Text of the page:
Why NBA's No. 1 Point Guard Rajon Rondo Stays in Boston

Marc RubinContributor IIIMarch 11, 2012

LOS ANGELES, CA - MARCH 11:  Rajon Rondo #9 of the Boston Celtics signals as he sets up against Kobe Bryant #24 of the Los Angeles Lakers at Staples Center on March 11, 2012 in Los Angeles, California.  The Lakers won 97-94.  NOTE TO USER: User expressly acknowledges and agrees that, by downloading and or using this photograph, User is consenting to the terms and conditions of the Getty Images License Agreement.  (Photo by Stephen Dunn/Getty Images)
Stephen Dunn/Getty Images

In assessing point guards one can examine a variety of performance statistics; certainly assists to turnover ratio is a frequently cited one.

Let me suggest the frequency a point guard gets to the rim as a more meaningful one. The premise is that those guys who get to the rim more often put more pressure on the defense, forcing opponents to collapse in an attempt to prevent penetration. That collapse opens up passing lanes and creates space for the point guard's teammate shooters.

A revelation about this "getting to the rim" measure is that the punishment absorbed in driving to the basket serves as a deterrent to a point guard aggressively attacking the rim year after year. The "wear and tear" of an NBA career as well as the variety of complex player contract situations has made this "getting to the rim" a frequently volatile measure.

Take the case of then Sacramento point guard Beno Udrih who produced an impressive 2007/8 season in which he got to the rim 3.7 times per game, 34 percent  of his 10.9 shots per game. He capitalized on that performance to sign a five year, $30 million contact. His subsequent numbers have dropped markedly and now in 2012 with Milwaukee he gets to the rim only one time per game.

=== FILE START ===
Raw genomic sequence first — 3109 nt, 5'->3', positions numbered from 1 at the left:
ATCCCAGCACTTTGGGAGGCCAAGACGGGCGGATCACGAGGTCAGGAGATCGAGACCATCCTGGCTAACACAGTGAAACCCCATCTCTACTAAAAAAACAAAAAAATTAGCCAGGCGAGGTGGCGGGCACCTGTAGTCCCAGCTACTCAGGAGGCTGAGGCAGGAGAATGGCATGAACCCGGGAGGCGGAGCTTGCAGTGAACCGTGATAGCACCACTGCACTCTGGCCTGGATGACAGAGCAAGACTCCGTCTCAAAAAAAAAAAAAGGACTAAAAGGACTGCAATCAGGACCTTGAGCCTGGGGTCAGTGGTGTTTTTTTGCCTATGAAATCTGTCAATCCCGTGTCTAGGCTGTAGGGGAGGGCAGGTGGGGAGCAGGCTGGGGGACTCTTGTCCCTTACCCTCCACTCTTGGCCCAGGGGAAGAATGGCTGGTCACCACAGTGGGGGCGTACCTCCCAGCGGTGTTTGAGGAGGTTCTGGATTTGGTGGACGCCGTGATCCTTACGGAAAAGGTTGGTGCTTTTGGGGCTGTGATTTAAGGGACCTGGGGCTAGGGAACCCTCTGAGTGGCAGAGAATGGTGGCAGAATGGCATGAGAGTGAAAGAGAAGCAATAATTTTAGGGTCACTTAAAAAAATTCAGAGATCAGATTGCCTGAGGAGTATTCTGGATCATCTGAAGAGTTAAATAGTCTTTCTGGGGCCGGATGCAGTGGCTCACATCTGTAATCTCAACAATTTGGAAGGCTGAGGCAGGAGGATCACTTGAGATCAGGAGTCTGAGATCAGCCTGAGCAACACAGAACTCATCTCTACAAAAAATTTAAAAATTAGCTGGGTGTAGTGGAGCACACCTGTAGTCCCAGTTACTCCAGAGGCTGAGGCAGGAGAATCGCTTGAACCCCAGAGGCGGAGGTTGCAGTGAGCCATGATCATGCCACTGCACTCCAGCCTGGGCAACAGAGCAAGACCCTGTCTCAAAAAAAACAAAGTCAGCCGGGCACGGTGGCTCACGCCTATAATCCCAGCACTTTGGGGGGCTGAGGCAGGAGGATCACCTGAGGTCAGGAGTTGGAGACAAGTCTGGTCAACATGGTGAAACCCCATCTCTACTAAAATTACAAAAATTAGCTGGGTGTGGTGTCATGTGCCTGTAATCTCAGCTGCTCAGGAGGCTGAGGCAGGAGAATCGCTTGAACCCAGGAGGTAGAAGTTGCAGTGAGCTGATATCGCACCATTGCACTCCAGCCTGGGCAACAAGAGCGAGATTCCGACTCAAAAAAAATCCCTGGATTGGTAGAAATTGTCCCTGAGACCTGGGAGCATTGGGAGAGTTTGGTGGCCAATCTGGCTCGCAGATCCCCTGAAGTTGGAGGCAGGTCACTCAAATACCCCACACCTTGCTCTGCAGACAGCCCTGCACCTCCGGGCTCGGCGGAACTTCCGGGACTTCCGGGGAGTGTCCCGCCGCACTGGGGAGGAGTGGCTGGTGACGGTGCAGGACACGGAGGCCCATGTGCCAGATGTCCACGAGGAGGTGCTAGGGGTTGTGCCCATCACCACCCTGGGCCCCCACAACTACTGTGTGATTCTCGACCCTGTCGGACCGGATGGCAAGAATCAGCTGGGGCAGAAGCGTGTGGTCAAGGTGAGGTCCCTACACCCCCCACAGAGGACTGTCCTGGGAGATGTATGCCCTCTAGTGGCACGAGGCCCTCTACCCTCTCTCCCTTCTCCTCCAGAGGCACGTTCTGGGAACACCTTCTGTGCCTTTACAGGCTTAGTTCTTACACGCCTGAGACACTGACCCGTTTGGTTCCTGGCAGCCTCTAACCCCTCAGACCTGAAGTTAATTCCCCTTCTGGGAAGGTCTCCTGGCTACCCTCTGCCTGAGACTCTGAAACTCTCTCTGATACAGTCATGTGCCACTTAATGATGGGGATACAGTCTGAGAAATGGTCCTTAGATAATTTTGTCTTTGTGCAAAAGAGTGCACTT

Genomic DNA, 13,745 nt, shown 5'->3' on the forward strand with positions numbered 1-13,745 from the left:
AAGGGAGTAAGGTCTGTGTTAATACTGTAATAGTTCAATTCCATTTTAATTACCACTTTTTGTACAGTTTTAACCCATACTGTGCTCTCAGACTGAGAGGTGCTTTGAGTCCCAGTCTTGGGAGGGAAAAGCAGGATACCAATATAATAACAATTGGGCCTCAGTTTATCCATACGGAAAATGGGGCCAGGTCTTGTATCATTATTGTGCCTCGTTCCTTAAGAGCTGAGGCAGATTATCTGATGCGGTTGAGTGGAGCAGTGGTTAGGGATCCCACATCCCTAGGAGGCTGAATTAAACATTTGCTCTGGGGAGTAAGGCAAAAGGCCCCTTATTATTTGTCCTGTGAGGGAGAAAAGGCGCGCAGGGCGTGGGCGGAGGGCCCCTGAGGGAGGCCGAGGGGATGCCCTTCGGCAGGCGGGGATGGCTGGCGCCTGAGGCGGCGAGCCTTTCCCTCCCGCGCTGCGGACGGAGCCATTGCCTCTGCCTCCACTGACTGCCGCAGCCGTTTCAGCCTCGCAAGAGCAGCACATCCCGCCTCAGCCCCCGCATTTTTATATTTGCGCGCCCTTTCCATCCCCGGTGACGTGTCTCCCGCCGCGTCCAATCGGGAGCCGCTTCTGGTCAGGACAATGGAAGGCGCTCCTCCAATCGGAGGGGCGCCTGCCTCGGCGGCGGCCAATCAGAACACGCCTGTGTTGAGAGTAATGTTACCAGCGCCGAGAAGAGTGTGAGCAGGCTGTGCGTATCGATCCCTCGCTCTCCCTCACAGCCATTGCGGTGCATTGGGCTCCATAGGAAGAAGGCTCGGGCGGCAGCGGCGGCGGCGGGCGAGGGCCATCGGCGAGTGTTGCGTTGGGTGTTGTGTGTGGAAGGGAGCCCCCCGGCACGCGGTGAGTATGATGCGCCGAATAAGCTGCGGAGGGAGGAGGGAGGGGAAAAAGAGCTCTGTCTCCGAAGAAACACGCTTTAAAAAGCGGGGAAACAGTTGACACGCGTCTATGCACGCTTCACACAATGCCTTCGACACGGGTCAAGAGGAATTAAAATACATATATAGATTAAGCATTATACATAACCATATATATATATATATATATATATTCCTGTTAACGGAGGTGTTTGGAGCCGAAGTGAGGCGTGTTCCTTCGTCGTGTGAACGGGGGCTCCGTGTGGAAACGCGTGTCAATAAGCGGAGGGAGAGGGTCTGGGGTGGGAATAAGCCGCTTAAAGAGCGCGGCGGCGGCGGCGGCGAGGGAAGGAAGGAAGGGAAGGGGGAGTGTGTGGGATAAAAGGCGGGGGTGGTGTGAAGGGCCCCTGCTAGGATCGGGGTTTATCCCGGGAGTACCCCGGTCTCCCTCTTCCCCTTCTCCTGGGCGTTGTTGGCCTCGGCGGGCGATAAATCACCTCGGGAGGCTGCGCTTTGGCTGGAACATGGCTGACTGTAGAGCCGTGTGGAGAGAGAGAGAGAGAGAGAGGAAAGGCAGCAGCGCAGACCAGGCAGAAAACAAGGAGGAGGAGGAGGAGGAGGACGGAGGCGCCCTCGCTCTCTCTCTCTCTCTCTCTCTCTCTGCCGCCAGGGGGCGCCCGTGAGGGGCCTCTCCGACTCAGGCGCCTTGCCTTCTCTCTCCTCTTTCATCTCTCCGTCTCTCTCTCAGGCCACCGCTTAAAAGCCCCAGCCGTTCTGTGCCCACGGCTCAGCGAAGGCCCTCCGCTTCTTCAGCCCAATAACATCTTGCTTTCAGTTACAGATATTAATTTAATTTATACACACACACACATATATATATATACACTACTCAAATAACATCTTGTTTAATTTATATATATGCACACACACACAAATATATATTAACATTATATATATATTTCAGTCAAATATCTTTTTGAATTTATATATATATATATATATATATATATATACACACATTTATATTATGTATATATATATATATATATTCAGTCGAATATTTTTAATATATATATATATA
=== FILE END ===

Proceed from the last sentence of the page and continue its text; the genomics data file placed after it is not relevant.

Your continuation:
Raymond Felton is another point guard who had a sterling period 2007-10 in which he averaged 4.2 rim shots per game, 35 percent of his shot selection. Since then his average rim shots/game has declined to 2.9, just 27 percent  of his shots. Perhaps the fall-off was attributable to Felton being in the last year of a contract and being very conscious of maintaining his health.


ORLANDO, FL - FEBRUARY 26:  Dwyane Wade #3 of the Miami Heat and and the Eastern Conference attempts a shot against Russell Westbrook #0 of the Oklahoma City Thunder and the Western Conferenceduring the 2012 NBA All-Star Game at the Amway Center on Februa
Ronald Martinez/Getty Images



Mo Williams, Jose Calderon, Baron Davis, Stephen Curry, even a star like Chris Paul and legends such as Steve Nash and Jason Kidd have reduced their forays to the basket in recent times.

Consistency "getting to the rim" over an extended four years or more period is what makes Russell Westbrook , Derrick Rose, Rajon Rondo, and Tony Parker   so distinctive. 

Point Guard  Rim shots/game 2012  % Total Shots


                 FIRST TIER POINT GUARDS

Westbrook                 6.5               34% of 19.1

Rose                         6.1               34% of 17.7

Rondo                       6.0               49% of 12.2